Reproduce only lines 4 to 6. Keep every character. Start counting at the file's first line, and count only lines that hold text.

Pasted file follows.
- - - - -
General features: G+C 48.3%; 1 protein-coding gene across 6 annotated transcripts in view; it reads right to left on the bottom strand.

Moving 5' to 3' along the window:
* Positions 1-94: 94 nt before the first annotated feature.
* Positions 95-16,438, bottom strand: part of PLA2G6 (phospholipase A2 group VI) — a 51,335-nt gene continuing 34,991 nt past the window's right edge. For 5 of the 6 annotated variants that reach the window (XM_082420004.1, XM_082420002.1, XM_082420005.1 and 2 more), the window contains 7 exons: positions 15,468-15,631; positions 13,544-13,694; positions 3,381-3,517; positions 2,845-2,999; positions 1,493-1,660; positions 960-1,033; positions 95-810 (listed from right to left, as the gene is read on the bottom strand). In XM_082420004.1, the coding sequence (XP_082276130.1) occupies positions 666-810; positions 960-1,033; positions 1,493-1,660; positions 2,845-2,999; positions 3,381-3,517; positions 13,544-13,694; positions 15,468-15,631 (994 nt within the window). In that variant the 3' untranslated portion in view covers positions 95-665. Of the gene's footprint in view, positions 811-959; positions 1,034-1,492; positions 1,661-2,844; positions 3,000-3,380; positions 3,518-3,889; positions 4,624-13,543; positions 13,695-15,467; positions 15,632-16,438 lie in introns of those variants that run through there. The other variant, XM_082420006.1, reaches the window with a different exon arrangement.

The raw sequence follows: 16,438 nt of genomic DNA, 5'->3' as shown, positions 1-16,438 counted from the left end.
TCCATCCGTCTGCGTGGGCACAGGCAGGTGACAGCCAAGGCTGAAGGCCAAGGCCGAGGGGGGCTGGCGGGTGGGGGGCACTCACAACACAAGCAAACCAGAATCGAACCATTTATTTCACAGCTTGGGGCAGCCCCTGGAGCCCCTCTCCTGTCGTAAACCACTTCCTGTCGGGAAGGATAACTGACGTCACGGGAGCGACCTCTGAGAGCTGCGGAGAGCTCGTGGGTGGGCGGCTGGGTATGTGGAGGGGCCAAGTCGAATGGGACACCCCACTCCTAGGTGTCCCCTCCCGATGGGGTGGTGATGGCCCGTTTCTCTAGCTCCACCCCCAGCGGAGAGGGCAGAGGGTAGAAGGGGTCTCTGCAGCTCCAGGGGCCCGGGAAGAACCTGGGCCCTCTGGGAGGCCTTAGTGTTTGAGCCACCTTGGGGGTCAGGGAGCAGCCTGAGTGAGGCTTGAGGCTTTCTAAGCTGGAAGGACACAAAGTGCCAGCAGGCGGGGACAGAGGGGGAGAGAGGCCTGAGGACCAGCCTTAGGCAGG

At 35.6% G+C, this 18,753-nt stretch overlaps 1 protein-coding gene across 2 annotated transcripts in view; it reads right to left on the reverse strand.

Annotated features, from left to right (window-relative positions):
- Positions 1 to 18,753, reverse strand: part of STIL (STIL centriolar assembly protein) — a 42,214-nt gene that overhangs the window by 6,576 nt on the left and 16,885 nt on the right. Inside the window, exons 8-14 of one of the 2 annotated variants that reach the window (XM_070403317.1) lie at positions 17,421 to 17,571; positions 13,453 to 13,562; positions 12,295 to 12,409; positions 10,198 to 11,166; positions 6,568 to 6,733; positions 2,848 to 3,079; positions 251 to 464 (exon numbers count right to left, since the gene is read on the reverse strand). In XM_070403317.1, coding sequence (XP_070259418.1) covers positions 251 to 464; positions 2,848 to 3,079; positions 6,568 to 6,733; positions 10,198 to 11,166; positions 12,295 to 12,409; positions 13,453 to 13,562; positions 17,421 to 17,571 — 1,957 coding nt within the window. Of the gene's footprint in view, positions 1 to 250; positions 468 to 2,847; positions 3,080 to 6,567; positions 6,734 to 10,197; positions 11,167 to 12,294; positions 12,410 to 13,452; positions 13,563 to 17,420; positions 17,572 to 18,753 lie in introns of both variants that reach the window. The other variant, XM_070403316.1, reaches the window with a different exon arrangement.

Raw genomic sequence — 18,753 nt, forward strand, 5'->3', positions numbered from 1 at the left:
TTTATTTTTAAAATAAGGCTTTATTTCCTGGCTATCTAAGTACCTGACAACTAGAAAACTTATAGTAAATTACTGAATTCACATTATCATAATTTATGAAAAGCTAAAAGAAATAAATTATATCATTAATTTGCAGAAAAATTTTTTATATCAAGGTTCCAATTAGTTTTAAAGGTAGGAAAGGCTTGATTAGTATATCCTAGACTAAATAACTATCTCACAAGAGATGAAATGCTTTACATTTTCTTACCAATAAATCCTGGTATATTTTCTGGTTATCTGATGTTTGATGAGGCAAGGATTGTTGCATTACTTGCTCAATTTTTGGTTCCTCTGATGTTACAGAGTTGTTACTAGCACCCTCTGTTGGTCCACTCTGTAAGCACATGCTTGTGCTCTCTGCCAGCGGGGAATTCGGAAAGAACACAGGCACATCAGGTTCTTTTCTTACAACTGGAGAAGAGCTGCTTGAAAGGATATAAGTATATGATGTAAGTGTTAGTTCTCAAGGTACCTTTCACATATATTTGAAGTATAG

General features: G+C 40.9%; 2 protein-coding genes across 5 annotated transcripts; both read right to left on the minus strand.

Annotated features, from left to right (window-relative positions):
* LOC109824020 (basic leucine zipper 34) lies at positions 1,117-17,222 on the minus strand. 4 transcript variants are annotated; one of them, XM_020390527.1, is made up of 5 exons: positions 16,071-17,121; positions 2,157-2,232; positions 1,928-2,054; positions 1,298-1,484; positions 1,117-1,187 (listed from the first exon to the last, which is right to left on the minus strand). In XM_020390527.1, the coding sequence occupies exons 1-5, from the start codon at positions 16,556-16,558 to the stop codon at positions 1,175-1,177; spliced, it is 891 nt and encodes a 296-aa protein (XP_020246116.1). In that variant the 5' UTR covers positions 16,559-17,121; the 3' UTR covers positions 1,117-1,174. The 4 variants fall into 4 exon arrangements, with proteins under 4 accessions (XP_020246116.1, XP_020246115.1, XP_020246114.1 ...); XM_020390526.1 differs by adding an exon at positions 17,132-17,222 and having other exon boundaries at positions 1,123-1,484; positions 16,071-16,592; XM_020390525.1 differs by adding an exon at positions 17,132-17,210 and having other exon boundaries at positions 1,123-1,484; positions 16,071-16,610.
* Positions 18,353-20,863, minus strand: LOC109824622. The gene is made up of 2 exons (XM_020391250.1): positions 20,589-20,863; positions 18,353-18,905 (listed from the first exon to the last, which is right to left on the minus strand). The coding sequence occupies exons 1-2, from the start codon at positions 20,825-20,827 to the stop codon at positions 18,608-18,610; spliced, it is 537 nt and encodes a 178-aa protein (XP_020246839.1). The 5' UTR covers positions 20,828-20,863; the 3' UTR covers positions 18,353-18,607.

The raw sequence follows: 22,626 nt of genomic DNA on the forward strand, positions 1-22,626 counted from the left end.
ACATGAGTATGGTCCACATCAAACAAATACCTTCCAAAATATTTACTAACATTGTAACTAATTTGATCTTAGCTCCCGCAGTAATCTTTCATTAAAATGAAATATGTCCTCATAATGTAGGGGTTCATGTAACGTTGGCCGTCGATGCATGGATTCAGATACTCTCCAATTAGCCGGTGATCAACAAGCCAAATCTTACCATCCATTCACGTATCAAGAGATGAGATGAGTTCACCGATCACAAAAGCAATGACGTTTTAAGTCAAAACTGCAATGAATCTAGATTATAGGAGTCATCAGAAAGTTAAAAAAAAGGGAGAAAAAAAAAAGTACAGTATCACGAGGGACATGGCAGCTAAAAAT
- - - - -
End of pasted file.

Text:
* Positions 95-16,438, bottom strand: part of PLA2G6 (phospholipase A2 group VI) — a 51,335-nt gene continuing 34,991 nt past the window's right edge. For 5 of the 6 annotated variants that reach the window (XM_082420004.1, XM_082420002.1, XM_082420005.1 and 2 more), the window contains 7 exons: positions 15,468-15,631; positions 13,544-13,694; positions 3,381-3,517; positions 2,845-2,999; positions 1,493-1,660; positions 960-1,033; positions 95-810 (listed from right to left, as the gene is read on the bottom strand). In XM_082420004.1, the coding sequence (XP_082276130.1) occupies positions 666-810; positions 960-1,033; positions 1,493-1,660; positions 2,845-2,999; positions 3,381-3,517; positions 13,544-13,694; positions 15,468-15,631 (994 nt within the window). In that variant the 3' untranslated portion in view covers positions 95-665. Of the gene's footprint in view, positions 811-959; positions 1,034-1,492; positions 1,661-2,844; positions 3,000-3,380; positions 3,518-3,889; positions 4,624-13,543; positions 13,695-15,467; positions 15,632-16,438 lie in introns of those variants that run through there. The other variant, XM_082420006.1, reaches the window with a different exon arrangement.

The raw sequence follows: 16,438 nt of genomic DNA, 5'->3' as shown, positions 1-16,438 counted from the left end.
TCCATCCGTCTGCGTGGGCACAGGCAGGTGACAGCCAAGGCTGAAGGCCAAGGCCGAGGGGGGCTGGCGGGTGGGGGGCACTCACAACACAAGCAAACCAGAATCGAACCATTTATTTCACAGCTTGGGGCAGCCCCTGGAGCCCCTCTCCTGTCGTAAACCACTTCCTGTCGGGAAGGATAACTGACGTCACGGGAGCGACCTCTGAGAGCTGCGGAGAGCTCGTGGGTGGGCGGCTGGGTATGTGGAGGGGCCAAGTCGAATGGGACACCCCACTCCTAGGTGTCCCCTCCCGATGGGGTGGTGATGGCCCGTTTCTCTAGCTCCACCCCCAGCGGAGAGGGCAGAGGGTAGAAGGGGTCTCTGCAGCTCCAGGGGCCCGGGAAGAACCTGGGCCCTCTGGGAGGCCTTAGTGTTTGAGCCACCTTGGGGGTCAGGGAGCAGCCTGAGTGAGGCTTGAGGCTTTCTAAGCTGGAAGGACACAAAGTGCCAGCAGGCGGGGACAGAGGGGGAGAGAGGCCTGAGGACCAGCCTTAGGCAGG